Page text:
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the day Tim Leary didn’t meet the Merry Pranksters

April 26, 2011

This is the last post of my meandering stroll through 60’s history, which, oddly

enough, is how I actually lived that decade.  Well, that’s not really accurate.  I

was in junior high and high school until ’64, then married and in the Marine

Corps from ’66 to ’69.  The Corps, as you might well guess, did not encourage

my creativity and self-expression.  Unlike the Army, it didn’t want me to be all

that I could be.

I’m fairly sure my point is that the 60’s influenced my subsequent meandering

through life.

Anyhoo, I saved the best for last: the day that Ken Kesey and the Merry Pranksters

showed up at Millbrook, Timothy Leary’s kingdom after he was booted out of Har-

vard. Millbrook was a mansion on an estate near Poughkeepsie, N.Y. Siblings Peggy,

Billy and Tommy Hitchcock, heirs to the Mellon fortune, secured the place for

Leary in 1963.

Luc Sante of  The New York Times described Millbrook as “the headquarters of

Leary and gang for the better part of five years, a period filled with endless parties,

epiphanies and breakdowns, emotional dramas of all sizes, and numerous raids

and arrests, many of them on flimsy charges concocted by the local assistant

district attorney, G. Gordon Liddy.”  Liddy, that paragon of virtue, would later

serve 4+ years in federal prison for his role in Nixon’s Watergate scandal.

As Millbrook rocked the counter-culture on the East Coast,  Ken Kesey was a rising

star in the West.  A champion wrestler out of Oregon, he was working at a veterans’

hospital in Menlo Park, California, in 1959 when he volunteered for a drug testing

program at nearby Stanford University.

It was Project MK-ULTRA, mentioned in my post about Captain Al Hubbard.  As

Kesey took CIA-supplied acid and talked to mental patients at work (sometimes

while tripping), he crafted the experiences into One Flew Over the Cuckoo’s Nest,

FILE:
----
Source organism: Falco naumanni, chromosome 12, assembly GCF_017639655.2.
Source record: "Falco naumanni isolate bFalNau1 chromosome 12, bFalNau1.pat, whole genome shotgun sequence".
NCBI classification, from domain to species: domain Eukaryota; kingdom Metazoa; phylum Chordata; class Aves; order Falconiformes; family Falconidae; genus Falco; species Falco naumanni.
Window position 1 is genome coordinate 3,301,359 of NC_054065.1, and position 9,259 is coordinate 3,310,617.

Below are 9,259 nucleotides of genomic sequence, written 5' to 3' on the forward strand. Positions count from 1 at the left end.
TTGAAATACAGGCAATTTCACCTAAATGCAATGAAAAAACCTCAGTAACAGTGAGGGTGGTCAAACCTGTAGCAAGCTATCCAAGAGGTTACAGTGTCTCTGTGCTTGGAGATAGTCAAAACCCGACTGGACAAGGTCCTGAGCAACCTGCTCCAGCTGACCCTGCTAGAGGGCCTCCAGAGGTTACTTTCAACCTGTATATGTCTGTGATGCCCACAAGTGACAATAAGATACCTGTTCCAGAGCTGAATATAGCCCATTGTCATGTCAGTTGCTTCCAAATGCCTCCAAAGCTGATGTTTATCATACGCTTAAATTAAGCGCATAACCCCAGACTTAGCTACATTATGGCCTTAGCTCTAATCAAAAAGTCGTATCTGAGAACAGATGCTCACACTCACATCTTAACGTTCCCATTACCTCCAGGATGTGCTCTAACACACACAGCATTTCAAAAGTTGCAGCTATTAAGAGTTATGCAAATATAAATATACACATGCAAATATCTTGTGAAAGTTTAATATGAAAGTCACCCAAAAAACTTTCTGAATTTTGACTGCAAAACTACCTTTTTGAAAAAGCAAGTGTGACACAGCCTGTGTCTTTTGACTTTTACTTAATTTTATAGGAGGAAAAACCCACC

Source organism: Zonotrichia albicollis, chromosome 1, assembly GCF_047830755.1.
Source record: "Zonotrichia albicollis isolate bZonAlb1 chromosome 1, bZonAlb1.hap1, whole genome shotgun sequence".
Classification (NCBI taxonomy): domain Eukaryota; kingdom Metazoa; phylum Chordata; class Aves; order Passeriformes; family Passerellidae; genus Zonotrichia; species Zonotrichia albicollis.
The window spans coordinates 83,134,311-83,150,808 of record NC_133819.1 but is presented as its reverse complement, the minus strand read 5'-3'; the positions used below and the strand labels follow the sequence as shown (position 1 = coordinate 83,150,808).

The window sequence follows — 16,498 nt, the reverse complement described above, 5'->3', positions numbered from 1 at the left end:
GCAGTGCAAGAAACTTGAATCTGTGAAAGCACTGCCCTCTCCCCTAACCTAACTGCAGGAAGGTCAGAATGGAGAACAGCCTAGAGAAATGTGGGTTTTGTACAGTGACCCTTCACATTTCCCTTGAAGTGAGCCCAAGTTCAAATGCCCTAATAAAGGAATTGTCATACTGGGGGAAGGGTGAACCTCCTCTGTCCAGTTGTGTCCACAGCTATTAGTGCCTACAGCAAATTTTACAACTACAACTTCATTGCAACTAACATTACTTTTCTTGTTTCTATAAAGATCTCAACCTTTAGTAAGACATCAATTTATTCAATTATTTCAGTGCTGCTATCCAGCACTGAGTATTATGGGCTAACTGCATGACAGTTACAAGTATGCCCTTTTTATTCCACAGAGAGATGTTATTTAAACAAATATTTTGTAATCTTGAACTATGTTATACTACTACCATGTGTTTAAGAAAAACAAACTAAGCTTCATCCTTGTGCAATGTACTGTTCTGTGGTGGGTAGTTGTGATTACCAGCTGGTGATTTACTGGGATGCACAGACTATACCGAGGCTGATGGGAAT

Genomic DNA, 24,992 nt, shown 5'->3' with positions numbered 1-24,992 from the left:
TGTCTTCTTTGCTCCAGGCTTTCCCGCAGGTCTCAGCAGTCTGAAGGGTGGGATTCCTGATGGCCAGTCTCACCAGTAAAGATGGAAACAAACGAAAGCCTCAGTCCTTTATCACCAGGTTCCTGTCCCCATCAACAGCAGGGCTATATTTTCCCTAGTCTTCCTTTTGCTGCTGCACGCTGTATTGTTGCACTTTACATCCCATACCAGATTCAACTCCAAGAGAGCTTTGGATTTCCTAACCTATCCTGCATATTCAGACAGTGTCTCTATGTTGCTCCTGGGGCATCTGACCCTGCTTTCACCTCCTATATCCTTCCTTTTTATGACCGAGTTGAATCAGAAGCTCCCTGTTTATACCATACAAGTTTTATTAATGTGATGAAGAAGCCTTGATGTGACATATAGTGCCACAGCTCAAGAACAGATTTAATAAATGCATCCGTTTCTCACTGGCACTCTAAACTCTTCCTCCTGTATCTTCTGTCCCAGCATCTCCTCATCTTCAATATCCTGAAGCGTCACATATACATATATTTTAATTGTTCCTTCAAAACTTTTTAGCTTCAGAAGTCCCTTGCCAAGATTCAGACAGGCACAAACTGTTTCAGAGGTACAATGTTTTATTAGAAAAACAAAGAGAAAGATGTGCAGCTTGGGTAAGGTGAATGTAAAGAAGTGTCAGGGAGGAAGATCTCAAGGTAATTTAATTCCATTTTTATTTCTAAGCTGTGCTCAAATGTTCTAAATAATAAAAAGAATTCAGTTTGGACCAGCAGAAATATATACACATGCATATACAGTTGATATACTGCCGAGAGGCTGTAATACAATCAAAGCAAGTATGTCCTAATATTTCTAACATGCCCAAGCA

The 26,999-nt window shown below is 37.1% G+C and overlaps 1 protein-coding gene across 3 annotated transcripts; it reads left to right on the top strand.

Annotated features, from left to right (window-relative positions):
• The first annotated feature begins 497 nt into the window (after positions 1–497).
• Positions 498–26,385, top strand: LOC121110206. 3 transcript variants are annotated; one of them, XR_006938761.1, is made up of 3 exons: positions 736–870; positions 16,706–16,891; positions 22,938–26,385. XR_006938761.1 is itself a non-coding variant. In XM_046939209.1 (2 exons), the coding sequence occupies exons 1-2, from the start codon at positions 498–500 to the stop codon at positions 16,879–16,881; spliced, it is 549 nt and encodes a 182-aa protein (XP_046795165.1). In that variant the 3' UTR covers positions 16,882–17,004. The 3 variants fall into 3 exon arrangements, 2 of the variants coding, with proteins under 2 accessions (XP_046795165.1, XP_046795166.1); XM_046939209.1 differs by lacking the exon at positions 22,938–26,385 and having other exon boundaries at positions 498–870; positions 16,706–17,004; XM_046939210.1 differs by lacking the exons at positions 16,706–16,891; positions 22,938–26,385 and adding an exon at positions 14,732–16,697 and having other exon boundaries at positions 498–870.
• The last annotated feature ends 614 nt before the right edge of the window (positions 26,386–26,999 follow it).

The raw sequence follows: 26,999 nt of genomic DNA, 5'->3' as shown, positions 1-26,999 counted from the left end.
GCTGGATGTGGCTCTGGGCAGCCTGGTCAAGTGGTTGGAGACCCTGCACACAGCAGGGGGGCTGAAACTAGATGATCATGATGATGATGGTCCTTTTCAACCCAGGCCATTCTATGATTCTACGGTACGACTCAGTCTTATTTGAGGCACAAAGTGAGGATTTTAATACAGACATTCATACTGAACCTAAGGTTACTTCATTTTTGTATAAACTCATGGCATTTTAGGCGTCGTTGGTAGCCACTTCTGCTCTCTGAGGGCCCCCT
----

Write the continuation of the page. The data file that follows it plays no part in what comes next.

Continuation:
a best-selling novel and Oscar-winning film.

After its publication in ’62, Kesey used his earnings to buy acreage in the mountains

south of San Francisco. He founded a group named the Merry Pranksters. Members,

who sometimes lived with him, included Neal Cassidy, Wavy Gravy, Stewart Brand,

Del Close and Carolyn Adams.  Jack Kerouac, Allen Ginsberg, Hunter S. Thompson

and Tom Wolfe were supporters.  They’re all worth separate reading.

The Pranksters rode around California in a brightly painted bus with psychedelic

themes.  It was called “Further”.  In ’64, Kesey had to go to New York because of the

publication of his second novel Sometimes a Great Notion.  He and the Pranksters

piled into Further and headed east.  The bus and the trip got plenty of attention.

Much of it was from local law enforcement.  LSD, however, hadn’t been banned yet.

This excursion couldn’t have helped its legal immunity.

Since they were in New York, Kesey thought it would be urbane to pay a courtesy

call to Leary.  As Further lumbered up the driveway to Millwood, the Pranksters

were singing and throwing smoke bombs.  They were told that Leary was on a 3-day

trip and didn’t want to be disturbed.  According to Wolfe, they were even refused

LSD by Leary’s people.

Unfazed, Kesey and the gang cruised home.  They went on to organize the “acid

tests” in ’65-’66.  These were the drug-soaked parties that feature strobe lights,

black lights, fluorescent paint and the music of the Grateful Dead.  One of them

was in a Unitarian church.  Kesey couldn’t preside over all of them because he

fled to Mexico for awhile to avoid prison.


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